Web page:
Brandes Global Equity Fund commentary for the second quarter ended June 30, 2015.
Brandes Global Equity Fund Commentary
Equity markets worldwide posted mixed results for the second quarter of 2015, as investors continued to navigate the strong cross currents prevalent among economies and markets. In the United States, the S&P 500 Index finished the quarter nearly flat, as investors grappled with growing expectations of an interest rate hike by the Federal Reserve. In Europe, all eyes were on Greece as the country went through tough negotiations over a debt-bailout deal with its troika of creditors, comprised of the European Commission, the European Central Bank (ECB) and the International Monetary Fund. Despite this turbulent environment, investors appeared to have remained relatively calm amid expectations that the Greek crisis may have a limited impact on global markets over the long term. Meanwhile, the ECB raised its forecast for inflation this year, reflecting improving economic conditions, but held its key interest rate steady during the quarter. Elsewhere across the globe, China’s equity markets resumed their upward, yet volatile, trajectory. Investors seemed to welcome the Chinese government’s efforts to boost liquidity and promote stability within the country’s equity markets. Over the past three months, China’s central bank has lowered the amount of cash that banks must hold as reserves and also cut interest rates. After a few difficult quarters, Brazilian equities began to rebound over the last three months. Despite the recent gains, Brandes LP believes valuations for select companies there remain very attractive. For the second quarter, the Brandes Global Equity Fund outperformed its benchmark, the MSCI World Index.
Brandes Global Equity Fund - Performance Contributors
During the quarter, the Fund’s most significant performance contributors were holdings in financials (Switzerland-based UBS AG and U.S.-based Citigroup and AIG), as well as Japanese pharmaceutical Daiichi Sankyo. Daiichi Sankyo rose during the quarter as the company sold its investment in Indian pharmaceutical company Sun Pharma, thus fully exiting its exposure to struggling Indian pharmaceutical business Ranbaxy. In addition, Brazil-based energy company Petrobras helped returns, as its stock price rallied as a result of two positive developments: 1) the company released its audited financial statements during the quarter, which was viewed as a positive move to increase visibility into the business; and 2) the company announced steps to sell off some assets to raise capital and cut capital expenditures to help improve its balance sheet.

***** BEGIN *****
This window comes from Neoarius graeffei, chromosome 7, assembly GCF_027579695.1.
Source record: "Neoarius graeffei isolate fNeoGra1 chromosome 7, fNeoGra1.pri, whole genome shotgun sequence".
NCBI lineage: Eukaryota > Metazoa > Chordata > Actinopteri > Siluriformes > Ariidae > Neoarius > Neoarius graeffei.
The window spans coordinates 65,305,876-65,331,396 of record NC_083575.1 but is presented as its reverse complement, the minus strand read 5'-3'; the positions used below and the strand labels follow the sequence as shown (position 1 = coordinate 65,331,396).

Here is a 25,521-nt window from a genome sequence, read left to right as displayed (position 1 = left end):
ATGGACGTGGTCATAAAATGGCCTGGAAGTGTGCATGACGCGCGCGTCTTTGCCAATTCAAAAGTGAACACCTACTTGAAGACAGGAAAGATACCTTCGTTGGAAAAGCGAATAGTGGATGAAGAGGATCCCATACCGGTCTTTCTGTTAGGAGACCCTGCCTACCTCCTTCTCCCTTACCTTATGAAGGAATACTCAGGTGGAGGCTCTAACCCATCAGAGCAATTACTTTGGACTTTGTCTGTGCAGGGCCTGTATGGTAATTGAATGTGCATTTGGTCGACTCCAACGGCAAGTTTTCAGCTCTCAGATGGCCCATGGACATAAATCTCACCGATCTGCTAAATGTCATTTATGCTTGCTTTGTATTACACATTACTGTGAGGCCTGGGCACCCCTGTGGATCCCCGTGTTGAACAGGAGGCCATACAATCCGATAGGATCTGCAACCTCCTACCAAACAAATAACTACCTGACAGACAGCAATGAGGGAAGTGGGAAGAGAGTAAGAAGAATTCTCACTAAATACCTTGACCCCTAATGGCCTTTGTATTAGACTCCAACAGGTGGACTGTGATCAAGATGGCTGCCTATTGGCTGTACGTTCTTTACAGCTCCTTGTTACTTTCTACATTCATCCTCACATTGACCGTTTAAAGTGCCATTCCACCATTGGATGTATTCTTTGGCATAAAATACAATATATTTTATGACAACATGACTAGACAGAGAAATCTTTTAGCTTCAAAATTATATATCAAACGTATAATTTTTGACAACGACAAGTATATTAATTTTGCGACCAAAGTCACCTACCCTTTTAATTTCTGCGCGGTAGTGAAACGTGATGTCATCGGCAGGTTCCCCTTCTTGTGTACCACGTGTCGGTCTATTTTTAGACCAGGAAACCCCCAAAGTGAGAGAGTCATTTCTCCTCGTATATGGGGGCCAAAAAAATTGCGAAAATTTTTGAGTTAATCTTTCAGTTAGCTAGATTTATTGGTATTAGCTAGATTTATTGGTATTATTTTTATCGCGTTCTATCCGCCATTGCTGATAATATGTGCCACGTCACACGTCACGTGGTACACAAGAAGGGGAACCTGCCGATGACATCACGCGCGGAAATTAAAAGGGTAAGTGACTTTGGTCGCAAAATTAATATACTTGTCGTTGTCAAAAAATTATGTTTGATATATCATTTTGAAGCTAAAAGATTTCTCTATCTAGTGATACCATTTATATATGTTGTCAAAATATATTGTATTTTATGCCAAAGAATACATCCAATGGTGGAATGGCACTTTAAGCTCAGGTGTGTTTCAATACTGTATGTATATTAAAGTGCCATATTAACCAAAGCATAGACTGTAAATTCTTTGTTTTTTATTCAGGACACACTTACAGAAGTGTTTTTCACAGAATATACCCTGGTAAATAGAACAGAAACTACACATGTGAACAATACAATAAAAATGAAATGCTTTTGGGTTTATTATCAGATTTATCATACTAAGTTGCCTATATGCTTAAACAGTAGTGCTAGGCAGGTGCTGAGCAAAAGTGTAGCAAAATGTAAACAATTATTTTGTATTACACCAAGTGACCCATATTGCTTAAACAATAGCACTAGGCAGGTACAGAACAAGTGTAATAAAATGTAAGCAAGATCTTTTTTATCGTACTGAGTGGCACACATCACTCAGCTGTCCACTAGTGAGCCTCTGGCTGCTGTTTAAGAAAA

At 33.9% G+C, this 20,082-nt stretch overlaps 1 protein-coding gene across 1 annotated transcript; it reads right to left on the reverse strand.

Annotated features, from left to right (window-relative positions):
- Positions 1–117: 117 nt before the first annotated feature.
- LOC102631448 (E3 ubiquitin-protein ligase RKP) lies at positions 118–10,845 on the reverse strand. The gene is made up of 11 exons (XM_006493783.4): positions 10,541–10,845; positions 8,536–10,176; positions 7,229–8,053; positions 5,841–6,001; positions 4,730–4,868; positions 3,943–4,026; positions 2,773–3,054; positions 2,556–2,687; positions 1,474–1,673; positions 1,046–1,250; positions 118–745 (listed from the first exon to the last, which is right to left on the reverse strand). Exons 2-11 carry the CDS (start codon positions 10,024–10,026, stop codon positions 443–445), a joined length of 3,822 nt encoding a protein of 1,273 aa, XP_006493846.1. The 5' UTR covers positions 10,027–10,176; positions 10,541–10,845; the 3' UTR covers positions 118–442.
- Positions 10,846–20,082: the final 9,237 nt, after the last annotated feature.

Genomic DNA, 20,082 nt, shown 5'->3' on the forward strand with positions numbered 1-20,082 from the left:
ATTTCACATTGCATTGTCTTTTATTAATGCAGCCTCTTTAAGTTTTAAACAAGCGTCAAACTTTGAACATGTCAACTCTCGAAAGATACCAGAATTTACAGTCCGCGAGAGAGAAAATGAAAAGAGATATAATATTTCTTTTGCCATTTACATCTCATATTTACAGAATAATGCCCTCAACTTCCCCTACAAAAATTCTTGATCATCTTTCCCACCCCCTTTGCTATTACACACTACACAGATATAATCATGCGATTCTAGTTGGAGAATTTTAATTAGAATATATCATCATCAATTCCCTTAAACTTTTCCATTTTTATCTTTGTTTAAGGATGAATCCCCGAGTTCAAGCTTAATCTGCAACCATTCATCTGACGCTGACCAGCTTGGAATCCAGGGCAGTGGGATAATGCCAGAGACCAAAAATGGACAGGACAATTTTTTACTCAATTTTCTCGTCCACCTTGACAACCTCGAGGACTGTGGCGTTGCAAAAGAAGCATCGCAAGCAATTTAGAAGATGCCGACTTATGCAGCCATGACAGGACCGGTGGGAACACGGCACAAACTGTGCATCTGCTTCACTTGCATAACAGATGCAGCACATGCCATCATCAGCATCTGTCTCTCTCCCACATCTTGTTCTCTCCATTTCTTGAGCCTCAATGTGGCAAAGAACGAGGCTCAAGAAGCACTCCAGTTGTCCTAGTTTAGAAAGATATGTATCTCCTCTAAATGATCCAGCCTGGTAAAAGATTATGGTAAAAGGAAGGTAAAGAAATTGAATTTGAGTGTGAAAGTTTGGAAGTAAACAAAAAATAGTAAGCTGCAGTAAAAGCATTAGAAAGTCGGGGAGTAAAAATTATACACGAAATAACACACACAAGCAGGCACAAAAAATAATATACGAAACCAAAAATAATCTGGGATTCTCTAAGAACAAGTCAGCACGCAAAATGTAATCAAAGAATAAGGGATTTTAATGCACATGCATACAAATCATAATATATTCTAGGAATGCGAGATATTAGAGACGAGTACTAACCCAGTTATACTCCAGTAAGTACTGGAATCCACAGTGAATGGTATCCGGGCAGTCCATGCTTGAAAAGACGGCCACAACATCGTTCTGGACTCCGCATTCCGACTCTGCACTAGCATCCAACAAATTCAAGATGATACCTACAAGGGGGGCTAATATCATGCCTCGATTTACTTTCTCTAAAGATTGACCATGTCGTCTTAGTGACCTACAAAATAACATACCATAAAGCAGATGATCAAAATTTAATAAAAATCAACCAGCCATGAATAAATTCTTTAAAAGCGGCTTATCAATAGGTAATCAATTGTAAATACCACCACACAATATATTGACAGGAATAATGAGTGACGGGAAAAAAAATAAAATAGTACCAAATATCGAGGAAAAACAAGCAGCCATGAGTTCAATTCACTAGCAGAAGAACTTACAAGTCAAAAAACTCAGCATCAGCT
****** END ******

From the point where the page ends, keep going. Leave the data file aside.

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Brandes Global Equity Fund - Performance Detractors
The Fund’s most significant performance detractors during the quarter were primarily holdings in South Korea (conglomerate Samsung, auto maker Hyundai Motor and auto parts manufacturer Hyundai Mobis). The Fund’s South Korean auto holdings declined in the period due to weakness in their home automobile market, as well as decreased growth in emerging markets. However, on the positive side, the Hyundai Motor Group (which includes Hyundai and Kia Motor, as well as Hyundai Mobis) has continued to improve its product quality and brand image over the last several years, according to the J.D. Power 2015 U.S. Initial Quality Study. During the most recent quarter, Hyundai and Kia Motors were ranked in the top four among the top non-premium/luxury brands for the second year in a row. In addition to improving brand quality, we continue to find Hyundai Mobis and Hyundai Motor attractive due to their strong balance sheets, their exposure to attractively growing long term markets, and their attractive valuation multiples.
During the quarter, the Fund sold Japanese automobile manufacturer Toyota Motor. Over the past several years, Toyota has managed to address the recall issue and, consequently, investor sentiment toward the company improved. The company has remained among the global leaders in automobile sales. The yen depreciation has helped the company lower its cost base—enabling Toyota to compete with international peers and improve profitability. The weakening yen, combined with a strong recovery in automobile demand in many markets, especially the U.S. market, led Toyota’s share price to rally significantly over the last year, even outpacing the rise in Japan’s equity market overall. As a result, Toyota appreciated to Brandes LP’s estimate of its long-term intrinsic value and it decided to divest the position during the quarter. However, the Fund continues to hold meaningful positions in several other Japanese (Nissan Motor and Honda) and Korean automobile companies (Hyundai Motor) as Brandes LP views their valuations as considerably more attractive.
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